Swallow, written and directed by Carlo Mirabella-Davis, is a beautifully stylized movie, about Hunter, a young, rich, beautiful married woman whose life looks Instagram perfect. On the outside. It is also a movie that brought me very close to understanding the attraction to want to ingest uneatable objects. Cold, smooth objects. And sharp, dangerous objects.
Swallow brings you close to the experience of bodily boundaries. If you eat a marble, it goes right through you. What you eat only becomes part of you when it can be digested, when it can be taken apart by the acids and bacteria and what have you, otherwise, the mouth is the entrance to a passageway through the body.
What is part of me, what is a passageway? What belongs to inside, what to outside? What happens if you cross boundaries? These questions are part of the horror genre. Mirabella-Davis brings you at times close to horror, but he chooses to go for a psychological portrait of Hunter. Unfortunately, in my opinion, because the psychological perspective hinders the strong points of Swallow. ‘Pica is about control because she had this and this trauma’ is a less interesting position than questioning and experiencing what control is, especially since the director has a talent for making the audience feel and sense. The unnerving elements probably lead to the label ‘thriller’, but this doesn’t do the film justice: it is not a thriller, not exciting in a chase-and-catch way.
Mirabella-Davis at the Psychologist
Since Mirabella-Davis puts Hunter in the chair of a psychologist, I will do the same to him. Mirabella-Davis said his grandmother was his inspiration for Swallow. She was a woman who washed her hands compulsively. His portrayal of Hunter’s obsession seems to me part how a child would look at his grandmother: observing what you see and taking it seriously. The other part of Hunter’s portrayal is the adult’s view: wanting to understand why someone does this or that, looking for the mental illness and the mechanics of a patient’s history and genetic weaknesses. The wondrous eyes of a child versus the judging eyes of an adult. The adult view takes a more cognitive and distanced approach, the child view makes it more magical, and in a way more empathetic to the experience itself.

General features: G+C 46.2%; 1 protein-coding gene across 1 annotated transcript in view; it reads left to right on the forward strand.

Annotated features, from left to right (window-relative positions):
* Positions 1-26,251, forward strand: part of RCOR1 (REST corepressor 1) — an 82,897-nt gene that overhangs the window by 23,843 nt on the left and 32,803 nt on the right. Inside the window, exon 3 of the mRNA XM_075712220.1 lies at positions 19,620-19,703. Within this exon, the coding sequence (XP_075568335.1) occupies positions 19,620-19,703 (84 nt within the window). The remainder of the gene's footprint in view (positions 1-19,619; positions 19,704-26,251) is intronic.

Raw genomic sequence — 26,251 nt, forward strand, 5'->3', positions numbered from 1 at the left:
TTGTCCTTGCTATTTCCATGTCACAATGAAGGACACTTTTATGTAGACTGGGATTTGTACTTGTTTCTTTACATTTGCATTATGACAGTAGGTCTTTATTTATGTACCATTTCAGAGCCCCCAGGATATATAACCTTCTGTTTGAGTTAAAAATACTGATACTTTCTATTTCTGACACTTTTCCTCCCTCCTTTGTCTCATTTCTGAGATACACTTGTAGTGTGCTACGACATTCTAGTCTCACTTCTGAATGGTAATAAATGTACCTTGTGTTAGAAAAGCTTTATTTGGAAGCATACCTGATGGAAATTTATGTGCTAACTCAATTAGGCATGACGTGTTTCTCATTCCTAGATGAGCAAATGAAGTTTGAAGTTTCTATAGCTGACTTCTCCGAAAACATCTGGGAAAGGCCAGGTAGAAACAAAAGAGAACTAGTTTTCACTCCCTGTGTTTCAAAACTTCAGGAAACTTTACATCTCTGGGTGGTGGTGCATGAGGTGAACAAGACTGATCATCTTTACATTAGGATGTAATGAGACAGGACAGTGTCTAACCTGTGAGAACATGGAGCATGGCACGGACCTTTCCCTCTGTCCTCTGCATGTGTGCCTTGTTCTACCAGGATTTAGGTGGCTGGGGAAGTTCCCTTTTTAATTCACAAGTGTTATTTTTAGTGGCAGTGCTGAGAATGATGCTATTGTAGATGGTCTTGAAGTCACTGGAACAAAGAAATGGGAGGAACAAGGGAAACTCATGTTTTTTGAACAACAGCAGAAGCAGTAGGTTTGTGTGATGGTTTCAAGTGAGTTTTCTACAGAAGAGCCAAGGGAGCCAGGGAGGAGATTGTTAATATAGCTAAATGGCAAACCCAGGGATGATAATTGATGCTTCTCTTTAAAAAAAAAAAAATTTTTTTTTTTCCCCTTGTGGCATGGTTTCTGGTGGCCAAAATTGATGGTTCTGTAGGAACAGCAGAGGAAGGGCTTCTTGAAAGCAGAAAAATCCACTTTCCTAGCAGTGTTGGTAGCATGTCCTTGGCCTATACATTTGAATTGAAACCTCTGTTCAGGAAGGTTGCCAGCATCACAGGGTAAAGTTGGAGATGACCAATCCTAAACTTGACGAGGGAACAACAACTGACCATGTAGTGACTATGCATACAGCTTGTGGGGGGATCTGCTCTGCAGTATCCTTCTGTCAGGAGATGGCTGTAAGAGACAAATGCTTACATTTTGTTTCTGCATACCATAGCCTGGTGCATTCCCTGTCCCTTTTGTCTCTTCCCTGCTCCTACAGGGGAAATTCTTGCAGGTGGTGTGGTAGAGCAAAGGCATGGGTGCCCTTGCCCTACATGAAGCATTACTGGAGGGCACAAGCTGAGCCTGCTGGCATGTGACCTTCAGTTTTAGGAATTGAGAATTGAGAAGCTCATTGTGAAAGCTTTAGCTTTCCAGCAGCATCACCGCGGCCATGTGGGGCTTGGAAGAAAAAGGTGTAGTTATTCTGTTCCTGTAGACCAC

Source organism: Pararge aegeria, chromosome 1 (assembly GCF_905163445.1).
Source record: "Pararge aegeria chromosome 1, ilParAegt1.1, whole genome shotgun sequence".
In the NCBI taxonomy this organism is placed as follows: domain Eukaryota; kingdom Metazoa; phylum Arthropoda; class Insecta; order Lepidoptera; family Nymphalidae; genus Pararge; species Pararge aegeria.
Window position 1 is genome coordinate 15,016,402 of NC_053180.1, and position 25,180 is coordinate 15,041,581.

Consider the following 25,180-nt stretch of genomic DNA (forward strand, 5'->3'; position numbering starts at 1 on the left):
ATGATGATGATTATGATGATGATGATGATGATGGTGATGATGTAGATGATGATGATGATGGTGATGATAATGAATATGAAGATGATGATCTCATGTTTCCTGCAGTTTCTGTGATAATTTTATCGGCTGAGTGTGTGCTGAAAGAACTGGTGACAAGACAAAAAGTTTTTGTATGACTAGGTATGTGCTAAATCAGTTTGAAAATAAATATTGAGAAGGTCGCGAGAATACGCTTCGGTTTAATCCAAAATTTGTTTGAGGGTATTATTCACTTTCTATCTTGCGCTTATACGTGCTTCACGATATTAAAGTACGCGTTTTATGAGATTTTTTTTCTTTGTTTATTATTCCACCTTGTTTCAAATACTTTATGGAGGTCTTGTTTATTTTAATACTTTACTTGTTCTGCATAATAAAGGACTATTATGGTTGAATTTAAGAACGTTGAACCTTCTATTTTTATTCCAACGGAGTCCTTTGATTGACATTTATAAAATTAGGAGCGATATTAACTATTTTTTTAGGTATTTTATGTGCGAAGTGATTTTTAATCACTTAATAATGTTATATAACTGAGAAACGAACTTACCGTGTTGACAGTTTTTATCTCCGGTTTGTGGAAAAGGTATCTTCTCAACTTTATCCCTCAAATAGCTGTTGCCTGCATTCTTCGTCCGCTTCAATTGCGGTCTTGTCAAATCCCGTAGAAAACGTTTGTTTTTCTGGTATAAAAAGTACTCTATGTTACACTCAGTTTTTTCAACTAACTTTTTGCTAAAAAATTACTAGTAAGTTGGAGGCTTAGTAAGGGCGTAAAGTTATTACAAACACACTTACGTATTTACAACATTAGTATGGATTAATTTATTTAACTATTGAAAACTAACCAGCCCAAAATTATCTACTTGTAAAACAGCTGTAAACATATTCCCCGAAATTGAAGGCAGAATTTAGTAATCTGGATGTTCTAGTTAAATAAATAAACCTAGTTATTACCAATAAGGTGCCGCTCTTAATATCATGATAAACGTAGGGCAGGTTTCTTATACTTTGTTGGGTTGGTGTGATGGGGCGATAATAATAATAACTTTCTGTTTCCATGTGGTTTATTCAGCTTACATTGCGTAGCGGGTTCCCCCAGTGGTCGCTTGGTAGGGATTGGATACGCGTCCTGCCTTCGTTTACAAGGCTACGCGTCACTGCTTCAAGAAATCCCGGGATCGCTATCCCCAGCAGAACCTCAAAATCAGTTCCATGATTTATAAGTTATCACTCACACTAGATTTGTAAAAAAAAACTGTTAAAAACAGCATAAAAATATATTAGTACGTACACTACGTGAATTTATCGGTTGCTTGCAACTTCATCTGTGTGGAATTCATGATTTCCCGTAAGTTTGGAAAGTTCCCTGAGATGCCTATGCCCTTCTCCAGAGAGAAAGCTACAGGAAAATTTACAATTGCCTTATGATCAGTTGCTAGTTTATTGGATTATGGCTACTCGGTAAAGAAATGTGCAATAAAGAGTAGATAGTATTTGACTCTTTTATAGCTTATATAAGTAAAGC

Swallow succeeds in touching the senses, in other words, it succeeds in the horror part, but, the psychological explanations take the viewer away again from Hunter and limit the movie to a sort cause-and-effect character study.
The female body
Still, Swallow brings up interesting notions about the (female) body. When she is pregnant, the echo pierces through her skin to see the baby. They look inside to see her secret too: various objects are now on view for everybody to see. These objects stay foreign but can hurt her body from inside. The batteries can leak, the pointy bits can cut her open. The objects can interact with her, without her being able to do anything about it. And what about the baby? A part that came loose from his body, entered a passageway in her body. It became one with a part of her that released from her. This new lifeform nestled in an empty space inside her. It takes its food from her body or does her body feed it. Is it his, is it hers? Is his coldness now part of her?
The bathroom scene
The very final scene struck me. It is a strong scene, while I am not exactly sure of the reasons why. Hunter is in a bathroom in a mall. She took her abortion pills before with a fast food meal and she lets it release there. From her secluded and privileged life, she is now part of the world again. She has average clothes, she doesn’t stand out. She swallowed the abortion pills but now she swallowed something with the knowledge of what is going to happen. Not like before, not to feel and experience where ‘her’ boundaries are, who she is as a biological organism, to discover the unknown her. After she leaves, the camera stays in the bathroom and we see women come and go, wash their hands. Not only are bathrooms usually associated with the impure and the washing with the pure, but the women coming and going look in a way like a beehive, or an ant colony. It makes us aware of a bigger organism, of the ‘us’. In similar ways social processes are as unknown as all the bodily processes. Others react to us. Do we let them, do we swallow, or can we act too?